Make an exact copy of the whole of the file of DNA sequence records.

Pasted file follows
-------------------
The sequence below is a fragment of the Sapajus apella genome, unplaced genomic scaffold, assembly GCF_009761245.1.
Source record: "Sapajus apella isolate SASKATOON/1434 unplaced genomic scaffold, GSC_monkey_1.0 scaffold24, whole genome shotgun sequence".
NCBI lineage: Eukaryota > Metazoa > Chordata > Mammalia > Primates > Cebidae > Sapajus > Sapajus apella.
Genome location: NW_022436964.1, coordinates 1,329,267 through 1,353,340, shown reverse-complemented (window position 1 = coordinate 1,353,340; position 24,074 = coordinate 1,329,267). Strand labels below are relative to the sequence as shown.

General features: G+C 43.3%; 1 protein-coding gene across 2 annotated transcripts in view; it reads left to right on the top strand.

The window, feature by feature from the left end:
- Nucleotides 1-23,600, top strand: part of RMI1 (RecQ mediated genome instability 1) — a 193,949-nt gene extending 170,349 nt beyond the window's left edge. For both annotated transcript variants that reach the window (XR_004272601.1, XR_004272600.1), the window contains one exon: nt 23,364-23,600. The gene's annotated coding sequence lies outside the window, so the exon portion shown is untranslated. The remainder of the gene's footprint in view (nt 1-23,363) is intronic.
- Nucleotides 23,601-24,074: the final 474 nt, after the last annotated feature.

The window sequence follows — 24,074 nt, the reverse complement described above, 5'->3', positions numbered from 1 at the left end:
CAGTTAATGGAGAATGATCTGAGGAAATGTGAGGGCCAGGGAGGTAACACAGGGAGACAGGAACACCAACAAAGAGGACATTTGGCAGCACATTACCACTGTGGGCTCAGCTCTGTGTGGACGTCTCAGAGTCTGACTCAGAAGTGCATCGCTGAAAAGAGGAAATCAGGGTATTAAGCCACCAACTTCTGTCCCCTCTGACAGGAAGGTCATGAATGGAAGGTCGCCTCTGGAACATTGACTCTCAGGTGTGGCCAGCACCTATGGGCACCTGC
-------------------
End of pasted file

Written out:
The sequence below is a fragment of the Sapajus apella genome, unplaced genomic scaffold, assembly GCF_009761245.1.
Source record: "Sapajus apella isolate SASKATOON/1434 unplaced genomic scaffold, GSC_monkey_1.0 scaffold24, whole genome shotgun sequence".
NCBI lineage: Eukaryota > Metazoa > Chordata > Mammalia > Primates > Cebidae > Sapajus > Sapajus apella.
Genome location: NW_022436964.1, coordinates 1,329,267 through 1,353,340, shown reverse-complemented (window position 1 = coordinate 1,353,340; position 24,074 = coordinate 1,329,267). Strand labels below are relative to the sequence as shown.

General features: G+C 43.3%; 1 protein-coding gene across 2 annotated transcripts in view; it reads left to right on the top strand.

The window, feature by feature from the left end:
- Nucleotides 1-23,600, top strand: part of RMI1 (RecQ mediated genome instability 1) — a 193,949-nt gene extending 170,349 nt beyond the window's left edge. For both annotated transcript variants that reach the window (XR_004272601.1, XR_004272600.1), the window contains one exon: nt 23,364-23,600. The gene's annotated coding sequence lies outside the window, so the exon portion shown is untranslated. The remainder of the gene's footprint in view (nt 1-23,363) is intronic.
- Nucleotides 23,601-24,074: the final 474 nt, after the last annotated feature.

The window sequence follows — 24,074 nt, the reverse complement described above, 5'->3', positions numbered from 1 at the left end:
CAGTTAATGGAGAATGATCTGAGGAAATGTGAGGGCCAGGGAGGTAACACAGGGAGACAGGAACACCAACAAAGAGGACATTTGGCAGCACATTACCACTGTGGGCTCAGCTCTGTGTGGACGTCTCAGAGTCTGACTCAGAAGTGCATCGCTGAAAAGAGGAAATCAGGGTATTAAGCCACCAACTTCTGTCCCCTCTGACAGGAAGGTCATGAATGGAAGGTCGCCTCTGGAACATTGACTCTCAGGTGTGGCCAGCACCTATGGGCACCTGC